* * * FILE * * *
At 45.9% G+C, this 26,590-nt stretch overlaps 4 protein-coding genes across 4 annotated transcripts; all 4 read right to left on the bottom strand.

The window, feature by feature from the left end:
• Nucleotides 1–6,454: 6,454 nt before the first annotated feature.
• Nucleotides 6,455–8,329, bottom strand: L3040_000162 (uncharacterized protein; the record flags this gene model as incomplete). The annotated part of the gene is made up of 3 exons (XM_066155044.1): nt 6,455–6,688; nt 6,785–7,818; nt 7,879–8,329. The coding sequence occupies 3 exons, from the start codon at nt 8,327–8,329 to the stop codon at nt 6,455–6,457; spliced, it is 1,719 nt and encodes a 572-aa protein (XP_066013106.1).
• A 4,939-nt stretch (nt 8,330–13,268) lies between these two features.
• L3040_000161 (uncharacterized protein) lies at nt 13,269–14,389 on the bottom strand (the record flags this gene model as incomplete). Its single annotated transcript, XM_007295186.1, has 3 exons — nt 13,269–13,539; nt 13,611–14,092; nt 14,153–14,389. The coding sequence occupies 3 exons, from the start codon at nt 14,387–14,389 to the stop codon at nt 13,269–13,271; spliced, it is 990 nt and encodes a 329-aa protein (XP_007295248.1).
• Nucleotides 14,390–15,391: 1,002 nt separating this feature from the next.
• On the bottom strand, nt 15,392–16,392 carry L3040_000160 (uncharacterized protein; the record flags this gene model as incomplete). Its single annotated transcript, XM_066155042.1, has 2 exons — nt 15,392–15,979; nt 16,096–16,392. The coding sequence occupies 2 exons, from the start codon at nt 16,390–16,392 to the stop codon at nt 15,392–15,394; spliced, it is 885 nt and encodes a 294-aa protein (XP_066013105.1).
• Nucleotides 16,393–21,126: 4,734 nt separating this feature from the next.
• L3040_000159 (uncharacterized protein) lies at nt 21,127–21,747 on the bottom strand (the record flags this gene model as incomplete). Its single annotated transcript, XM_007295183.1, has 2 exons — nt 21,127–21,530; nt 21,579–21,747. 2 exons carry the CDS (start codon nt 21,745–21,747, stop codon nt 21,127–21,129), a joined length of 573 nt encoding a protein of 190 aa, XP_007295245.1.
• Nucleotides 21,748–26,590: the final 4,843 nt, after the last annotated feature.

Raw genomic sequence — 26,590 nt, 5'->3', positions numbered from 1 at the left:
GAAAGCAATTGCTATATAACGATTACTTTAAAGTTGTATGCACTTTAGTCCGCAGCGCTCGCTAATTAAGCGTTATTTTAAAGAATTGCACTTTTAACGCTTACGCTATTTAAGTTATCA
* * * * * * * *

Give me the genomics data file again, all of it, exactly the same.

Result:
At 45.9% G+C, this 26,590-nt stretch overlaps 4 protein-coding genes across 4 annotated transcripts; all 4 read right to left on the bottom strand.

The window, feature by feature from the left end:
• Nucleotides 1–6,454: 6,454 nt before the first annotated feature.
• Nucleotides 6,455–8,329, bottom strand: L3040_000162 (uncharacterized protein; the record flags this gene model as incomplete). The annotated part of the gene is made up of 3 exons (XM_066155044.1): nt 6,455–6,688; nt 6,785–7,818; nt 7,879–8,329. The coding sequence occupies 3 exons, from the start codon at nt 8,327–8,329 to the stop codon at nt 6,455–6,457; spliced, it is 1,719 nt and encodes a 572-aa protein (XP_066013106.1).
• A 4,939-nt stretch (nt 8,330–13,268) lies between these two features.
• L3040_000161 (uncharacterized protein) lies at nt 13,269–14,389 on the bottom strand (the record flags this gene model as incomplete). Its single annotated transcript, XM_007295186.1, has 3 exons — nt 13,269–13,539; nt 13,611–14,092; nt 14,153–14,389. The coding sequence occupies 3 exons, from the start codon at nt 14,387–14,389 to the stop codon at nt 13,269–13,271; spliced, it is 990 nt and encodes a 329-aa protein (XP_007295248.1).
• Nucleotides 14,390–15,391: 1,002 nt separating this feature from the next.
• On the bottom strand, nt 15,392–16,392 carry L3040_000160 (uncharacterized protein; the record flags this gene model as incomplete). Its single annotated transcript, XM_066155042.1, has 2 exons — nt 15,392–15,979; nt 16,096–16,392. The coding sequence occupies 2 exons, from the start codon at nt 16,390–16,392 to the stop codon at nt 15,392–15,394; spliced, it is 885 nt and encodes a 294-aa protein (XP_066013105.1).
• Nucleotides 16,393–21,126: 4,734 nt separating this feature from the next.
• L3040_000159 (uncharacterized protein) lies at nt 21,127–21,747 on the bottom strand (the record flags this gene model as incomplete). Its single annotated transcript, XM_007295183.1, has 2 exons — nt 21,127–21,530; nt 21,579–21,747. 2 exons carry the CDS (start codon nt 21,745–21,747, stop codon nt 21,127–21,129), a joined length of 573 nt encoding a protein of 190 aa, XP_007295245.1.
• Nucleotides 21,748–26,590: the final 4,843 nt, after the last annotated feature.

Raw genomic sequence — 26,590 nt, 5'->3', positions numbered from 1 at the left:
GAAAGCAATTGCTATATAACGATTACTTTAAAGTTGTATGCACTTTAGTCCGCAGCGCTCGCTAATTAAGCGTTATTTTAAAGAATTGCACTTTTAACGCTTACGCTATTTAAGTTATCA